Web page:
The world is celebrating the 40th anniversary of the first call from a cell phone, which was made in New York City on April 3, 1973.
That momentous first call was made by Motorola employee Marty Cooper, who used a prototype known as a DynaTAC to call rivals Bell Labs (then a division of AT&T) to inform them that they had been beaten in the race to achieve the technological breakthrough.
Cooper, then 42, reportedly said: ‘I’m ringing you just to see if my call sounds good at your end.’
The Motorola DynaTAC was nine inches tall, weighed 2.5lbs, had a talk-time of 35 minutes and took 10 hours to recharge.
It would be another 10 years before Motorola finally introduced the DynaTAC 8000x, the first commercially available mobile phone weighing 1lb, with a one-line text-only LED display and costing $3,995.
Few would have predicted 40 years ago that what was then perceived as a niche device for businessmen would blossom into a global industry with annual revenues of $1,200bn.
From 1990 to 2011, worldwide mobile phone subscriptions grew from 12.4 million to over 6 billion, penetrating an estimated 87% of the global population and bringing telecommunications to people in some of the poorest parts of the world.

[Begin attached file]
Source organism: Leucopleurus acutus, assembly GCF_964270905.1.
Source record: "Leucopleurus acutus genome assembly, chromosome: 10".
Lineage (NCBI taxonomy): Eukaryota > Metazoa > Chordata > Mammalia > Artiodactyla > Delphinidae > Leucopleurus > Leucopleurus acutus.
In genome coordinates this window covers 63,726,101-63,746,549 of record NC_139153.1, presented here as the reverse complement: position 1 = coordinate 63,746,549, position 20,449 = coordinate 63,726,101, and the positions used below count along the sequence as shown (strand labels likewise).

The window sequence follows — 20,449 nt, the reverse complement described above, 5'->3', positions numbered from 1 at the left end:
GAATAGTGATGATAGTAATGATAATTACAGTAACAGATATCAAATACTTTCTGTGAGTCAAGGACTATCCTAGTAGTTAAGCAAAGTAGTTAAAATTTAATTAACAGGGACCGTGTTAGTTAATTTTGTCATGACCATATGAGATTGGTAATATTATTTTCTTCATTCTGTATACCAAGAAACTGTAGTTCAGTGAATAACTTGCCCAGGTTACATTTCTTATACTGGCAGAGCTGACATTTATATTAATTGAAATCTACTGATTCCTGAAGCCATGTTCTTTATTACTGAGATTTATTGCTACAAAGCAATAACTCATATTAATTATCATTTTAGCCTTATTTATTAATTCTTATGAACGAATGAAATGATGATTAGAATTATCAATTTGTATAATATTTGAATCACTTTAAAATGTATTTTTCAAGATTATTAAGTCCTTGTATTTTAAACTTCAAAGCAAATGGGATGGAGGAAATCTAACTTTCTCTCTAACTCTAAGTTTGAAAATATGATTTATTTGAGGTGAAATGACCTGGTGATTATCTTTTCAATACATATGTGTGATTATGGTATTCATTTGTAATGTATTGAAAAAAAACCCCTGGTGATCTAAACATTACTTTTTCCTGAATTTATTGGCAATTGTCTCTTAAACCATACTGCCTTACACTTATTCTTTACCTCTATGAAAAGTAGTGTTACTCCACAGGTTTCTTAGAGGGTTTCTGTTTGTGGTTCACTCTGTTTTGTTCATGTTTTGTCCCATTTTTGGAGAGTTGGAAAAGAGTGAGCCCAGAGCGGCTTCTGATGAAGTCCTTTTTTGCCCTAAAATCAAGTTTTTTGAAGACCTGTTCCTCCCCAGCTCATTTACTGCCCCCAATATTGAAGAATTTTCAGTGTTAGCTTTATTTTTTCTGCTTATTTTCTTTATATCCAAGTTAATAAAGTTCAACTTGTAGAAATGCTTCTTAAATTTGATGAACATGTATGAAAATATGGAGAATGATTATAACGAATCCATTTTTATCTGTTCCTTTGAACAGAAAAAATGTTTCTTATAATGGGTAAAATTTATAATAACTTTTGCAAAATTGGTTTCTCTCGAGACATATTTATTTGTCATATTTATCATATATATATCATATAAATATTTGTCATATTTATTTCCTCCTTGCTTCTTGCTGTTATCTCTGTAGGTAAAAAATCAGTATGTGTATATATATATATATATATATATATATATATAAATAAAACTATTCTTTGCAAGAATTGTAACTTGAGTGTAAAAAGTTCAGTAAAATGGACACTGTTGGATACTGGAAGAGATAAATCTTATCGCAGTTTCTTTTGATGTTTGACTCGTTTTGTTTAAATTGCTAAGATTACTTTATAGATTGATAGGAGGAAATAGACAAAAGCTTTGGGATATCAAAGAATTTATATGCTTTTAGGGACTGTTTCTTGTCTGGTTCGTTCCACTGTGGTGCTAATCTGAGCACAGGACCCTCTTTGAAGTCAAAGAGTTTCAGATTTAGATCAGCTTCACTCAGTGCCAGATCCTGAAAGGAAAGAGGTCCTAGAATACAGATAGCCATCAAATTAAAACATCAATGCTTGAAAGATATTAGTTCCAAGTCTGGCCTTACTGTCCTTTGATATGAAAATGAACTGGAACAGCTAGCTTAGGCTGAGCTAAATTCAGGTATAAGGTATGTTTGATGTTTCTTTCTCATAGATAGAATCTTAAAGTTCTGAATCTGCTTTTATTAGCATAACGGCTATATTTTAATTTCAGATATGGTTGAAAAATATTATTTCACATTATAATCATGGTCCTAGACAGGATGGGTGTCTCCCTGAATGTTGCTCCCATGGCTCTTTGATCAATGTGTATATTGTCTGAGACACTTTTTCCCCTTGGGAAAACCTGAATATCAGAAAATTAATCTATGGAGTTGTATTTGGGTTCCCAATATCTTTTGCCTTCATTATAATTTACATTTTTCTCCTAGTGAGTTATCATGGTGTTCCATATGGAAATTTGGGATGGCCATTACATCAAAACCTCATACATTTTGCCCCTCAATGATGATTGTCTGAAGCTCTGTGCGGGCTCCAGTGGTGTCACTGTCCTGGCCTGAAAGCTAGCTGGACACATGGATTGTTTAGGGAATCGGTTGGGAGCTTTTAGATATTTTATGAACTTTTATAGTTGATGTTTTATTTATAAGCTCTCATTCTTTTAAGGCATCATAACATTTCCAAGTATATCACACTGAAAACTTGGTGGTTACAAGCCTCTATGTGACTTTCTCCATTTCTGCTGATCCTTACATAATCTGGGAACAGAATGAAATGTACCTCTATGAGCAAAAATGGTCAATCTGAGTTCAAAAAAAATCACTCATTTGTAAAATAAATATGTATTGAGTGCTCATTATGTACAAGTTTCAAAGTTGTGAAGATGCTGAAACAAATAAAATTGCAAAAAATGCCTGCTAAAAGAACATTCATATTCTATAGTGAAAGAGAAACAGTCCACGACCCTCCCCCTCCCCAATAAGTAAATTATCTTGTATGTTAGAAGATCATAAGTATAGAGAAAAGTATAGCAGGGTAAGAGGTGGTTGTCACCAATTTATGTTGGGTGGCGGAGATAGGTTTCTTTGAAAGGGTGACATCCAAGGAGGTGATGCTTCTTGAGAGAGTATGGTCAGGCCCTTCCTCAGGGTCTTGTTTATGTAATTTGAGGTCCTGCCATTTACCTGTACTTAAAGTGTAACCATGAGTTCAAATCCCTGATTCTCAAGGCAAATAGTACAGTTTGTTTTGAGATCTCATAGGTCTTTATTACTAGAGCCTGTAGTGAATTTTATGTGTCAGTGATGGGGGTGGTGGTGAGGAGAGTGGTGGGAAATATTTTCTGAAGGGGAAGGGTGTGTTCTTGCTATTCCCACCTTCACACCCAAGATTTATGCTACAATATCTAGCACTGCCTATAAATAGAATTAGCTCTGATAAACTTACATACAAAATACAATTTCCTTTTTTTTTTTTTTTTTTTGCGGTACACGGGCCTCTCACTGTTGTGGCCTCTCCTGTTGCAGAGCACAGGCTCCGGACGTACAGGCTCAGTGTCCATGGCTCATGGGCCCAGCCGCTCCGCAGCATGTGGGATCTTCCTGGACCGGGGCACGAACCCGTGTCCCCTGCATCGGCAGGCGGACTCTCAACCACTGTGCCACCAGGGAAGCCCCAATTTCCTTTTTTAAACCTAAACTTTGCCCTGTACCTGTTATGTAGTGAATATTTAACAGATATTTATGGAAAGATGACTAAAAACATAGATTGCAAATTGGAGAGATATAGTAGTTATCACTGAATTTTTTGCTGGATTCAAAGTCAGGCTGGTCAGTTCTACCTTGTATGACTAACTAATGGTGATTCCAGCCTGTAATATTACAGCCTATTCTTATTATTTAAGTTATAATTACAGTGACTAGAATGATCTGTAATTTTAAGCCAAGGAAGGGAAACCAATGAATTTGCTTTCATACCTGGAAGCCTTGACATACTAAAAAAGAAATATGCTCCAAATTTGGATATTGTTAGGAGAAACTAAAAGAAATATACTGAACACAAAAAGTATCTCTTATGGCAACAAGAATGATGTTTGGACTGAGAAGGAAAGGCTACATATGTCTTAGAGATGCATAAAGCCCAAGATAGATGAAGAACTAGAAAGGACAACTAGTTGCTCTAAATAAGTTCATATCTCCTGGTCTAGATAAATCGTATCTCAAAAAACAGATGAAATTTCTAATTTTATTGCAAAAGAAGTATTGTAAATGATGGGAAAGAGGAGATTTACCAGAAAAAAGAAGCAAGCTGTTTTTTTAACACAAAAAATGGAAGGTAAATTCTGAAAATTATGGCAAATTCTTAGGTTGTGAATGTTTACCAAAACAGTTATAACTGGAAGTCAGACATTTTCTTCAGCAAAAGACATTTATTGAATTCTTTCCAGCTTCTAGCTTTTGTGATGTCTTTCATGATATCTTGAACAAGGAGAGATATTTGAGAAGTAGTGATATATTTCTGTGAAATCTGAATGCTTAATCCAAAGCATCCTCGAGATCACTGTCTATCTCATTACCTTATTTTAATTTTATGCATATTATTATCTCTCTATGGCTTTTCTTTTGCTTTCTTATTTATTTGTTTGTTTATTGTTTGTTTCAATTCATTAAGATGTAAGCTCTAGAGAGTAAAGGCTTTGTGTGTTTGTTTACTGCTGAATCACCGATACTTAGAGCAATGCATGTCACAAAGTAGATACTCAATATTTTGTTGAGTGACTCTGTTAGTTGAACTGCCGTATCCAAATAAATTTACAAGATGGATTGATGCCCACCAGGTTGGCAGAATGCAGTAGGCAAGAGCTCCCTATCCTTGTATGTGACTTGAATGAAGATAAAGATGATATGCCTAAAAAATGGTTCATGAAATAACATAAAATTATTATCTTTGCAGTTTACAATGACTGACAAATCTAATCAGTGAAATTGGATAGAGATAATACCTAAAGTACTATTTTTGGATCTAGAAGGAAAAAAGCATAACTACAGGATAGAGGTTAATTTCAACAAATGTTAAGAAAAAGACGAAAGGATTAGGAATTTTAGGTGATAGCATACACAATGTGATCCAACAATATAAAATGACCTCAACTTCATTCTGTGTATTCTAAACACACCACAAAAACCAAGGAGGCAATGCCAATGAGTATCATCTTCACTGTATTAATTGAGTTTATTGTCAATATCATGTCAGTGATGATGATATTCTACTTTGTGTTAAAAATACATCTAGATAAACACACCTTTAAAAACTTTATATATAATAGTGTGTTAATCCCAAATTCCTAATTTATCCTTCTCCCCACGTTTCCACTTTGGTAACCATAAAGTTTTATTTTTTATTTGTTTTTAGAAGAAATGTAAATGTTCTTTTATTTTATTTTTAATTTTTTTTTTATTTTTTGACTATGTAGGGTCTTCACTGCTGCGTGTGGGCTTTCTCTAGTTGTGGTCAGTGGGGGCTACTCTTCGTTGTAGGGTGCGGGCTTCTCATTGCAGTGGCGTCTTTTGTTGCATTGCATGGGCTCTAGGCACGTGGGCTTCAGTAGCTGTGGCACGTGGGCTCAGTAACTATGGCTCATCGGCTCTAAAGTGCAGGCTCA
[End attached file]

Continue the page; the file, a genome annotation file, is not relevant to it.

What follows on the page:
Today’s market is dominated smartphones manufactured by Samsung and Apple which people use for internet access, social networking, maps, morning alarms, games, apps, to take photos, watch video clips – as well as talking and texting.
The iconic chunky DynaTAC phone can be seen in several Hollywood films, including ‘Wall Street,’ where Gordon Gekko uses it to place a call from the beach, and ‘American Psycho,’ where Patrick Bateman uses it to place a fake dinner reservation call.
Back in 1973 when he took the prototype phone for a walk around New York City, Marty Cooper recalls the reaction from passers-by was one of complete bewilderment.
Mr Cooper, now 84, recalls: ‘As I walked down the street while talking on the phone, sophisticated New Yorkers gaped at the sight of someone actually moving around while making a phone call.
‘Remember that in 1973, there weren’t cordless telephones, let alone cellular phones.
‘I made numerous calls, including one where I crossed the street while talking to a New York radio reporter – probably one of the more dangerous things I have ever done in my life.’
At the time Mr Cooper was general manager of Motorola’s Communications Systems Division.
As he walked around New York that day, his made his first call to Dr Joel S Engel, his rival and head of research at Bell Labs phone company.
Mr Cooper called his office landline to break the news that Motorola had beaten Bell in developing the first mobile phone.
He then let reporters make their own calls to verify that the invention actually worked and that they weren’t the victims of an elaborate hoax.
It had long been Mr Cooper’s vision for phones to become portable, in an age when even James Bond dared not dream of making a phone call outside of a vehicle. For that was as portable as phones had become up to that point.
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